By Liz Briggson and Jacob Helwick
Organizational planning is foundational to achieving sustainability and long-term success. A business valuation can support this initiative by defining objectives and identifying key strengths, areas for improvement, and meaningful opportunities.
Matt Bakker, President of Landscape Design Services, obtained a business valuation from Adamy Valuation for his family-owned business and provided the following feedback:
“Even if you are not planning on selling your company, the things that make a company more valuable to a potential buyer make the company more valuable to the current owners. The process of obtaining a business valuation helped us to identify key value drivers and to focus on how we can improve the value of our company to our family shareholders.”
So how does one determine the value of a business? The qualitative and quantitative process of business valuation provides the answer. Cash flow, comparable business sales, and asset values are the most common approaches to deriving business value.
The worth of a business can be measured by the present value of its future cash flows. We call this the income approach. Often, a financial forecast is developed over a finite period and extrapolated into the future. A discount rate is then applied to arrive at a price an investor would pay today for the asset.
Intuitively, investors will demand a higher discount rate, or rate of return, for a riskier asset. Building a discount rate involves qualitative considerations such as management team strength and quantitative measures such as historical stock market returns. Rates of return and value hold an inverse relationship (i.e., a higher discount rate leads to a lower valuation, all else equal). Therefore it is important for business owners to use the valuation to identify areas of risk and ways to proactively mitigate those risks.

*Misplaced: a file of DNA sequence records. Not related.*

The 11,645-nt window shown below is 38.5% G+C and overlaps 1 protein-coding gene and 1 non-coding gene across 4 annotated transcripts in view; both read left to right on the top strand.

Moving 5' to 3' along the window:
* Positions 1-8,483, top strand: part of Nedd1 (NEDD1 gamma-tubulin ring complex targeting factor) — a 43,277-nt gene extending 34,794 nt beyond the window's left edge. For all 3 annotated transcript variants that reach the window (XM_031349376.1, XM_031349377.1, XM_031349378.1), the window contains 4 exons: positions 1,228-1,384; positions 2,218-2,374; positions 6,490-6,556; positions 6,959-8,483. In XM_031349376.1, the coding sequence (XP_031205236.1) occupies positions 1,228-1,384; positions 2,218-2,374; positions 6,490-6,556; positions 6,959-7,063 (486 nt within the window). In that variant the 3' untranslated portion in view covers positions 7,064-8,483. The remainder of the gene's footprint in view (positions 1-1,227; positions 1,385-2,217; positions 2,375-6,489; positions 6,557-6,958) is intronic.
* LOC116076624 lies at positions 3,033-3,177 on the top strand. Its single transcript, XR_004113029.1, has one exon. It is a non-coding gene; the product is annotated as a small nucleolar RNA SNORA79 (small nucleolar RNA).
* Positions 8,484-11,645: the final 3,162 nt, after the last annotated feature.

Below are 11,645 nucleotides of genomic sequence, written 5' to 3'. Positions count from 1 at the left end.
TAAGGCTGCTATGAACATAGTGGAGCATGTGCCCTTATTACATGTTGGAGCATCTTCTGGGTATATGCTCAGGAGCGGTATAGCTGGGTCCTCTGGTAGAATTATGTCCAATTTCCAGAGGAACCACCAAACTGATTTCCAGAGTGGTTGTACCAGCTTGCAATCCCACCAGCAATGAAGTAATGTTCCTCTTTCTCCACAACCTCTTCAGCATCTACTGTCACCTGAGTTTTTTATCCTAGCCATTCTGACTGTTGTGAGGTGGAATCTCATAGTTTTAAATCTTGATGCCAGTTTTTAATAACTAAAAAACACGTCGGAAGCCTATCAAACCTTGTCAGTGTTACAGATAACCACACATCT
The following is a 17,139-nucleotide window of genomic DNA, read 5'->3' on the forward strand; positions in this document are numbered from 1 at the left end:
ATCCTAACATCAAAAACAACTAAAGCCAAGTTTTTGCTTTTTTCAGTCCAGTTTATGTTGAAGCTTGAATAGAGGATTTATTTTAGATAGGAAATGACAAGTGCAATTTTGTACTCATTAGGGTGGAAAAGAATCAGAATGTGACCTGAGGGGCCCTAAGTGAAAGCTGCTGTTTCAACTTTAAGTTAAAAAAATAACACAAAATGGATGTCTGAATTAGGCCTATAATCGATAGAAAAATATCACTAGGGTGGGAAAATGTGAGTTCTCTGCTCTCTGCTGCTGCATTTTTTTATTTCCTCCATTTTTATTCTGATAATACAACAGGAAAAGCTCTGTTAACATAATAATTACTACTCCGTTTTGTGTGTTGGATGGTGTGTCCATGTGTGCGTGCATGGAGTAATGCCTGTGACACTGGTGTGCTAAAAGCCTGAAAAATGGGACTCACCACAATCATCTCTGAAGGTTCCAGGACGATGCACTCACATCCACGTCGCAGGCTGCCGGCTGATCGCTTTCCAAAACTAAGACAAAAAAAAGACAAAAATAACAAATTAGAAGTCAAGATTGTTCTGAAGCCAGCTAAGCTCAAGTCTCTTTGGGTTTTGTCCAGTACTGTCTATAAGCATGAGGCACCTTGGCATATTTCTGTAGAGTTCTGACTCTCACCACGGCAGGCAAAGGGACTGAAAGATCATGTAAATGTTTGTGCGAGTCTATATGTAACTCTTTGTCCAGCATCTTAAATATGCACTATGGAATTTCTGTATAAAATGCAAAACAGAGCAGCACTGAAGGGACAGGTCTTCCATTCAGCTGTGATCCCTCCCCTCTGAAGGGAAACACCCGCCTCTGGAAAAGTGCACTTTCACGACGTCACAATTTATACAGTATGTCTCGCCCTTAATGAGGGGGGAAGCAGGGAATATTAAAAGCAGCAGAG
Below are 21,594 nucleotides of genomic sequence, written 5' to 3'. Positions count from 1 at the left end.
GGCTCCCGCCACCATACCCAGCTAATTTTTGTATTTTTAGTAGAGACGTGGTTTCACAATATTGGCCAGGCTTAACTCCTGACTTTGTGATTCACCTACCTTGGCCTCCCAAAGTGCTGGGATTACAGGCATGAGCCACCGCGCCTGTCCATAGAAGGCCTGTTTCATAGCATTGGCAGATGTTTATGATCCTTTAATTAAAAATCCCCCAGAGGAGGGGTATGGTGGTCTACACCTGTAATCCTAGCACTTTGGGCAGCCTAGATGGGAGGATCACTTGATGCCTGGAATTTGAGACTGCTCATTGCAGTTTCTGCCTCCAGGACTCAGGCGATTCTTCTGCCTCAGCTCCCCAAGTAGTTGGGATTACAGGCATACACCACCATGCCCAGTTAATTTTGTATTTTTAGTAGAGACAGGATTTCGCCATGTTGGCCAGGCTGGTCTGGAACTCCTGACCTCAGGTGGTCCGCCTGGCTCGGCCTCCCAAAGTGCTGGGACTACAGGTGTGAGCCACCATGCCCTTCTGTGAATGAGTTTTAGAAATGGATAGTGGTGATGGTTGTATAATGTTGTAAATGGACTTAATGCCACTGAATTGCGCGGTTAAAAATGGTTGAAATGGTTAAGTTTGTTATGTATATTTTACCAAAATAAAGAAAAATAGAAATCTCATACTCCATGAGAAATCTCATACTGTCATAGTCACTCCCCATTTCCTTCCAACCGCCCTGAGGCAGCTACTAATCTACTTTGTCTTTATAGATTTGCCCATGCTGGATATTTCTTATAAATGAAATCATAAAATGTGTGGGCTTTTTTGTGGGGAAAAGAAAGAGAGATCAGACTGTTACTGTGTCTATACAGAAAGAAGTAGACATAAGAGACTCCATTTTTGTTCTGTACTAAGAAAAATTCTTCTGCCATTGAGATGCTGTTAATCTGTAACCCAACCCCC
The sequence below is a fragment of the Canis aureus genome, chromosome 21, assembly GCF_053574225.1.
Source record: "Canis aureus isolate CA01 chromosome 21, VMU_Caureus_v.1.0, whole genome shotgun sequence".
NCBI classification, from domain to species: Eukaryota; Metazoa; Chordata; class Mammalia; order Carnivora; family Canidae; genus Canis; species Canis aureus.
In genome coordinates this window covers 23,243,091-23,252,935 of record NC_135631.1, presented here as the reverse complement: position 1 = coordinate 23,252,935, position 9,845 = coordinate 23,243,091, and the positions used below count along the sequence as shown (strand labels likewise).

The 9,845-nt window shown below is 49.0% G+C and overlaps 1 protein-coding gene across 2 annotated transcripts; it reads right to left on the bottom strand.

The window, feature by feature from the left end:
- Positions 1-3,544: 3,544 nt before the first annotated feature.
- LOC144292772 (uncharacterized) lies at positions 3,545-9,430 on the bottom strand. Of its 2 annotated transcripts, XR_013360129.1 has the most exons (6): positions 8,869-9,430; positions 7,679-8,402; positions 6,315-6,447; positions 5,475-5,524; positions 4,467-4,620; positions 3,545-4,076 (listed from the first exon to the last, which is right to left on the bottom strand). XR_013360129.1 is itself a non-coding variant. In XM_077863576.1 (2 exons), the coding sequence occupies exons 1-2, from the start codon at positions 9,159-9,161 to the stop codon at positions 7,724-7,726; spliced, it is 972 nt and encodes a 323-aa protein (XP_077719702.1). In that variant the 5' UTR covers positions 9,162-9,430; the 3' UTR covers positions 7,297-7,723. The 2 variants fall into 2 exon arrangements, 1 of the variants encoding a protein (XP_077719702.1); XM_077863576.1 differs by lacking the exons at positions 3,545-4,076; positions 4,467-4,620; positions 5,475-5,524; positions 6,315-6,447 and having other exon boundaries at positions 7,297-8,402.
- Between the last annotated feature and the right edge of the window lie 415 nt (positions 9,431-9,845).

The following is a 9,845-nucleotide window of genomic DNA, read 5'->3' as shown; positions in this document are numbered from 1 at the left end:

Comparable Business Sales
Much like real estate appraisers, business valuation professionals must pose the following question: “What are investors paying for a similar asset?” By analyzing businesses that have previously transacted, sales and earnings multiples can be extracted to infer the value of our subject business. To accomplish this, valuation professionals must first find businesses that serve similar markets, operate in an aligned industry, and/or have a comparable financial profile, among other considerations.
The asset approach is simply a sum of the parts, such as inventory, equipment, and real estate, after adjusting the reported balance sheet figures to market. While this approach is appropriate for real estate and other investment holding companies, its relevancy for an operating entity is limited to situations where a business is significantly underperforming its full potential.
Understanding Your Financial Position
Many business owners hold a significant portion of their net worth in their business, which should be carefully considered when planning for the future. A business valuation does more than provide a snapshot view of company value. Nick Adamy, Managing Director with Adamy Valuation, echoes Matt Bakker’s sentiments, “The business valuation process can help you maximize value by uncovering key value drivers specific to your organization.” A business valuation provides owners with insights to positively impact cash flow and reduce risk in a way that improves their financial position for the future.
Next week we will look at the importance of proactive estate planning for business owners
For additional resources, we recommend:
- Planning for the Exit Part 1: Are You Ready to Sell?
- Value Driver One – Value Driver One: Higher Profits and Cash Flow | (adamyvaluation.com)
- Value Driver Two – Value Driver Two: Lower Risk | (adamyvaluation.com)
- Value Driver Three – Value Driver Three: Higher Growth Potential | (adamyvaluation.com)